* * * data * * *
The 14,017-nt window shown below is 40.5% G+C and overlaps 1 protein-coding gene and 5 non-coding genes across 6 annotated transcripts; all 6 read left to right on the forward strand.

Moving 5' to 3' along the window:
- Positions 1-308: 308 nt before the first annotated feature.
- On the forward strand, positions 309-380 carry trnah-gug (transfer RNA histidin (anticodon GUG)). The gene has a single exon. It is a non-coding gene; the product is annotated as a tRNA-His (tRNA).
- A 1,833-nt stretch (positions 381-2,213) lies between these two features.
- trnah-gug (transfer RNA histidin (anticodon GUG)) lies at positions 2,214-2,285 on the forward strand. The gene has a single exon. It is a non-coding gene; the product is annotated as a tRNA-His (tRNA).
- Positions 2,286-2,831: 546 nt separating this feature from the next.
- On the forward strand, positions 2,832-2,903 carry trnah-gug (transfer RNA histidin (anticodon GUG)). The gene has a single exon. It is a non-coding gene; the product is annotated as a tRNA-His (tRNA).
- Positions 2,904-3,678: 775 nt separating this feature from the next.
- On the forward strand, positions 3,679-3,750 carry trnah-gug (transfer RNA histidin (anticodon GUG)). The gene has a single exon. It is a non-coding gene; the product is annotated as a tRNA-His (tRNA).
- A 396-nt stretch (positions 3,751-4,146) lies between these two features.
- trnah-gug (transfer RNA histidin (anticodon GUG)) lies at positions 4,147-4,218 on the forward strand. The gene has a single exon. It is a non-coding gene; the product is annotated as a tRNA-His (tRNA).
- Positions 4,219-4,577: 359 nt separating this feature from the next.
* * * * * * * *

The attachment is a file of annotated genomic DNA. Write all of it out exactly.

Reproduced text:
The 14,017-nt window shown below is 40.5% G+C and overlaps 1 protein-coding gene and 5 non-coding genes across 6 annotated transcripts; all 6 read left to right on the forward strand.

Moving 5' to 3' along the window:
- Positions 1-308: 308 nt before the first annotated feature.
- On the forward strand, positions 309-380 carry trnah-gug (transfer RNA histidin (anticodon GUG)). The gene has a single exon. It is a non-coding gene; the product is annotated as a tRNA-His (tRNA).
- A 1,833-nt stretch (positions 381-2,213) lies between these two features.
- trnah-gug (transfer RNA histidin (anticodon GUG)) lies at positions 2,214-2,285 on the forward strand. The gene has a single exon. It is a non-coding gene; the product is annotated as a tRNA-His (tRNA).
- Positions 2,286-2,831: 546 nt separating this feature from the next.
- On the forward strand, positions 2,832-2,903 carry trnah-gug (transfer RNA histidin (anticodon GUG)). The gene has a single exon. It is a non-coding gene; the product is annotated as a tRNA-His (tRNA).
- Positions 2,904-3,678: 775 nt separating this feature from the next.
- On the forward strand, positions 3,679-3,750 carry trnah-gug (transfer RNA histidin (anticodon GUG)). The gene has a single exon. It is a non-coding gene; the product is annotated as a tRNA-His (tRNA).
- A 396-nt stretch (positions 3,751-4,146) lies between these two features.
- trnah-gug (transfer RNA histidin (anticodon GUG)) lies at positions 4,147-4,218 on the forward strand. The gene has a single exon. It is a non-coding gene; the product is annotated as a tRNA-His (tRNA).
- Positions 4,219-4,577: 359 nt separating this feature from the next.